The world’s largest short-stay platform will act to eliminate party houses globally in the wake of a deadly mass shooting at one of its US rentals.
Airbnb co-founder and CEO Brian Chesky was moved to issue a series of tweets on plans to “combat unauthorised parties and get rid of abusive host and guest conduct” following the Californian incident, which left five young people dead and four injured.
It is believed Australasian properties will be included in the crackdown.
Local police chief David Cook said the Halloween party, in the San Fransisco suburb of Orinda, was held at a property “not made to hold 100 people”.
Its owner, Michael Wang, told local media the woman who rented it claimed she was looking for somewhere for her asthmatic family members to escape smoke from the nearby wildfires. Reportedly suspicious of a one-night rental on Halloween, Wang called the police after looking on his home security camera last Thursday and seeing a crowd gathering at the home.
City officials revealed the property owner had been contacted 15 times over complaints about overflowing bins and guests exceeding the 13-person maximum occupancy for short-term rentals.
Airbnb has vowed to increase enforcement of its existing ban on unauthorised parties in the wake of the tragedy, Chesky tweeting: “We must do better, and we will. This is unacceptable.”
Airbnb will expand manual screening of ‘high risk’ reservations flagged by its system; so reservations for one night at a large house, for example, will be subject to greater scrutiny.
Chesky said: “Starting today, we are banning ‘party houses’ and we are redoubling our efforts to combat unauthorised parties and get rid of abusive host and guest conduct, including conduct that leads to the terrible events we saw in Orinda.”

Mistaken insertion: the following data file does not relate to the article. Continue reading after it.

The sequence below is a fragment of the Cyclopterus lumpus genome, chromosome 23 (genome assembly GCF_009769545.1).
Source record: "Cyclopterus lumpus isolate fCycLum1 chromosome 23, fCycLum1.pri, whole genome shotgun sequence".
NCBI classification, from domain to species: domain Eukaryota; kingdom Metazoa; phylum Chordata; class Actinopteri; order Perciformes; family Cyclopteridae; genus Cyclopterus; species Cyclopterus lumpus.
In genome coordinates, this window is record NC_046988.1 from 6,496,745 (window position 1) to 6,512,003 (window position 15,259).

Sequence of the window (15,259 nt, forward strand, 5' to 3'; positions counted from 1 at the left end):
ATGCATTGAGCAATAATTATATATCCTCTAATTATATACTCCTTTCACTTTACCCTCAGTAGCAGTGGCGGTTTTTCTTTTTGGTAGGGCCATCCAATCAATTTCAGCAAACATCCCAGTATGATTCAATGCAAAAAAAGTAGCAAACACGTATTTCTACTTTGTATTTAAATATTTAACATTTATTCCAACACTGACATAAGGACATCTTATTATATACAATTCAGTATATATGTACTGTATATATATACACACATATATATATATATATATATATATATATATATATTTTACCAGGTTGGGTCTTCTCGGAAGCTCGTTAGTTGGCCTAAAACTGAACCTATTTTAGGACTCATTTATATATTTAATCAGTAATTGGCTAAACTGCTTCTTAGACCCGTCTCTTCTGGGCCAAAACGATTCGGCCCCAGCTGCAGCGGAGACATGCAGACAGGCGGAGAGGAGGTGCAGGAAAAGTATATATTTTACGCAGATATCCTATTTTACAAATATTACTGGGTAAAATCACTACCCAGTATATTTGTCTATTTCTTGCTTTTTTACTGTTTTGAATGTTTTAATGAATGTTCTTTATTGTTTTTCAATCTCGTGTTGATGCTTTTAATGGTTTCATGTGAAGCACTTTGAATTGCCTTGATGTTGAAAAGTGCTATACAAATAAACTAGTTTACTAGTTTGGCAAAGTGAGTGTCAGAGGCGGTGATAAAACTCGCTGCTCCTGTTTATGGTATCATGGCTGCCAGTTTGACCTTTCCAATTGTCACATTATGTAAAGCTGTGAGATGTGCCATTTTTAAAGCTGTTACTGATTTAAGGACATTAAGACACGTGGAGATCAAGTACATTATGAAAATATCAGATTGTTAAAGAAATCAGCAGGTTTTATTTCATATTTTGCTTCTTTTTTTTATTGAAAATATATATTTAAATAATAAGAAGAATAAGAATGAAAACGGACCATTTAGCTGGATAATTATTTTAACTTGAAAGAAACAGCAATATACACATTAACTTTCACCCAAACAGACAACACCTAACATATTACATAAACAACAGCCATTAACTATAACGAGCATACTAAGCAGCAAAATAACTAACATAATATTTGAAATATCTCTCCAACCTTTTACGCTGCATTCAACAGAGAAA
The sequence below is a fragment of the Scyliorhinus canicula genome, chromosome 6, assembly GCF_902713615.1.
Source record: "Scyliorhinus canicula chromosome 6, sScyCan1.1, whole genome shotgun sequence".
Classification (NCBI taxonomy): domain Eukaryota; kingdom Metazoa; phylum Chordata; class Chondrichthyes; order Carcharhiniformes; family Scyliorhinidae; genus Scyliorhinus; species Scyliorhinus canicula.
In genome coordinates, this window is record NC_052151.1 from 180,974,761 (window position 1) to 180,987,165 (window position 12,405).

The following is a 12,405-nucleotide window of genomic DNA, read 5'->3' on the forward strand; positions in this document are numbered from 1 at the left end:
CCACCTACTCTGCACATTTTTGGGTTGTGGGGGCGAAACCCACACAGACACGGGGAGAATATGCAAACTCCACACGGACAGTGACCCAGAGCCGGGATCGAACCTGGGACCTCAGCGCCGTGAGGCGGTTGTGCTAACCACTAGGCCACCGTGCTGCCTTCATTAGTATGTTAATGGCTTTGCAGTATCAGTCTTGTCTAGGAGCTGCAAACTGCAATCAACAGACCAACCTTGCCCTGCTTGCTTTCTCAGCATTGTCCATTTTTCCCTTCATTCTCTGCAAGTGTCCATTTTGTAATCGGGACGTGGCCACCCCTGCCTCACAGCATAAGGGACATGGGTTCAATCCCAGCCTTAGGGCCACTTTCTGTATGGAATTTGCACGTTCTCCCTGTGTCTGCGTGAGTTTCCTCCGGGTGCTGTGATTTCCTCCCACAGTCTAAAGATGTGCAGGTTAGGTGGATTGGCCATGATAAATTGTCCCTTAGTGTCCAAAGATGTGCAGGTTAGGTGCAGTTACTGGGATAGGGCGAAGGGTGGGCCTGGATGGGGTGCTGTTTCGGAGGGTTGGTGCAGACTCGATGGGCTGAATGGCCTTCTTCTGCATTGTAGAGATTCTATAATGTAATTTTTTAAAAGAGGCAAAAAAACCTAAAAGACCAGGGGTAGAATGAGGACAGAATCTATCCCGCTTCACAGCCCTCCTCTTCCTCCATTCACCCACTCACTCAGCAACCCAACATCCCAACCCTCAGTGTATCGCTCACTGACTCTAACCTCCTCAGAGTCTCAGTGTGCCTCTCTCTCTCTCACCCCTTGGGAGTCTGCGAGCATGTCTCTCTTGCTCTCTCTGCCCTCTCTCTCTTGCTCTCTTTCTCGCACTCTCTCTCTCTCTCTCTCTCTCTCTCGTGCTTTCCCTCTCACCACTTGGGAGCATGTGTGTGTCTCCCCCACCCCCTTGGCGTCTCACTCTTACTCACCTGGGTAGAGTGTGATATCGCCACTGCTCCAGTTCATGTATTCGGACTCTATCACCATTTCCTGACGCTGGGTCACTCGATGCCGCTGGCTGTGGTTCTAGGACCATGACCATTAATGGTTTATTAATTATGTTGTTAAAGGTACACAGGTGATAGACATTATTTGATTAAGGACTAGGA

Airbnb is forming a rapid response team dedicated to policing house parties and will ban hosts and guests whose rentals consistently disrupt neighbours.
“What happened on Thursday night in Orinda was horrible. I feel for the families and neighbours impacted by this tragedy. We are working to support them,” Chesky said in another tweet.
While incidents are rare at short-stay properties, Airbnb’s more than six million listings worldwide ensure it is often in the headlines over the behaviour of guests.
ASTRA – the Australian Short Term Rental Accommodation Association – says a few party houses Down Under give the entire sector an undeserved bad name.
“Responsible short-term property renters want these shut down as well,” spokesperson Peta Morrison told AccomNews in August.
“Irresponsible hosts, owners and agents are causing massive issues for the short-term rental industry in Australia and the press is only too happy to keep sharing the bad stories.
Morrison pointed out that “over 98 percent of short-term rentals occur without an issue”, although she added: “No doubt the odds of issues is higher with residential leased properties.”